In 1945, America made a decision not to challenge the Soviet Union. In 2019, America is still paying for that decision. The choice made on the Autobahn in the closing hours of World War II in Europe continues to impact the world. 

At the center of this historical crossroads, one dominant question remains: Was the choice to stand down and cede Berlin to the Russians, when the Western Allies were within striking distance, a necessary choice or a monumental political blunder? 

Should a battlefield commander be allowed to overrule the orders of his commander-in-chief? A single decision can transform a life, a nation, or the world in poetry and war.

In his bestselling book, former U.S. Secretary of State Henry Kissinger observed: “Having been handed the prize Stalin proceeded to show that he, at least, had his political priorities straight. Contravening his assurances to Eisenhower, he ordered the main thrust of the Soviet ground offensive to be aimed at Berlin, giving Marshals Zhukov and Koniev two weeks to launch an attack he had told Eisenhower would not take place until the second half of May!”

There is no question that the Allies were thwarted in their quest to take Berlin. But why? Why did Eisenhower forfeit the convictions he had held earlier? Professor, historian and author David Clay Large offers this explanation:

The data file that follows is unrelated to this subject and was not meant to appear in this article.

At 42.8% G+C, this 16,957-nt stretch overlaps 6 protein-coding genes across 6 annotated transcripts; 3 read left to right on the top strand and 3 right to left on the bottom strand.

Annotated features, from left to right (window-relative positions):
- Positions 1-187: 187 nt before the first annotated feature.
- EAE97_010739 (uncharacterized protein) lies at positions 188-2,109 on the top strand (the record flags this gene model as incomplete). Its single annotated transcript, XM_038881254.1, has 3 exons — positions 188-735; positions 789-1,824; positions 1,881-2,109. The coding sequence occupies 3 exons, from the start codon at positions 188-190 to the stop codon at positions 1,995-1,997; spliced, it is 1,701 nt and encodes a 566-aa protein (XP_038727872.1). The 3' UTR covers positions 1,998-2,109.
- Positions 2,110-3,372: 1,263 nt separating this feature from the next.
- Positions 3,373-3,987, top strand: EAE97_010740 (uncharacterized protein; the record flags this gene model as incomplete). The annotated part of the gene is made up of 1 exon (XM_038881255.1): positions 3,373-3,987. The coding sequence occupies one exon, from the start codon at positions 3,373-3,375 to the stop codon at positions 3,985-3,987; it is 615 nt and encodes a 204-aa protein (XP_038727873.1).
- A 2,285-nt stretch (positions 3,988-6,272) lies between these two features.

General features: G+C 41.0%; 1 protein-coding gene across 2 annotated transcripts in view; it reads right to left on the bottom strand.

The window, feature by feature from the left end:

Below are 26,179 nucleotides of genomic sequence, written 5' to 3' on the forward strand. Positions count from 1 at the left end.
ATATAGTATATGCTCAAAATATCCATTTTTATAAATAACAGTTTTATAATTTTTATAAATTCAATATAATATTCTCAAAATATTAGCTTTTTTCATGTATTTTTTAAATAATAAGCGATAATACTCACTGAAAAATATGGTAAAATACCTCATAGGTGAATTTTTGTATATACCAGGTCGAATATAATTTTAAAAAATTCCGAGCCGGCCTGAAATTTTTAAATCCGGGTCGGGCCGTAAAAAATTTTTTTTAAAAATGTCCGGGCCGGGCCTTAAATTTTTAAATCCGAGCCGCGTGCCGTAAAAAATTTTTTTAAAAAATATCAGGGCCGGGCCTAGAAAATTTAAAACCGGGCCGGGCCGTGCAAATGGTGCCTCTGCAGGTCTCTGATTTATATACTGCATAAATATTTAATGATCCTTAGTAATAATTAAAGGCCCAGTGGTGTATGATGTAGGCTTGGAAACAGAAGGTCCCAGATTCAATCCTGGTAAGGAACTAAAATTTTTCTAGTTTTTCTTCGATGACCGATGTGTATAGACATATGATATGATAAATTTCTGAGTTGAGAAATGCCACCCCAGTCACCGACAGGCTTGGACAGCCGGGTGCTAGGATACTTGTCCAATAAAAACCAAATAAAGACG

“The reason Eisenhower was not prepared to dicker on Berlin was that he had come to believe that holding the Western position in the city was symbolically imperative (if militarily difficult). The alternative scenario he conjured up if the West voluntarily gave up Berlin, or was forcibly kicked out, was very dramatic. He saw the old German capital as the first of a proverbial row of dominos, which would inevitably start tumbling if the West abandoned the city.  

“Once Berlin went, Germany would be next, and once Germany fell, all Europe would tumble, and with Europe in Soviet hands, America would be unable to remain a democratic nation. As Eisenhower put it: “If Berlin fell, the U.S. would lose Europe, and if Europe fell into the hands of the Soviet Union and thus added it great industrial plant to the USSR’s already great industrial plant, the United States would be reduced to the character of a garrison state if it were to survive at all.” 

In other words, the loss of Berlin meant a fascist America. 

Opinions, like the leafy path in Frost’s poem, diverge. They diverged in 1945, and they do today. The consequences of allowing the Red Army to reach Berlin before the Western Allies are incontrovertible; that decision gave the Soviets a chance to establish their beachhead and rain terror on Berlin and Eastern Europe. The reasons behind the decision seemed just as clear and uncontested. But new research and the ability to look at events in a new light combine to make this author think that the world would have been a very different place if Eisenhower hadn’t called “halt.” 


There is a haunting echo of “What if” at the end of Frost’s poem: “Two roads diverged in a wood, and I took the one less traveled by And that has made all the difference.”

What if Berlin were The Road Taken, then what might have been?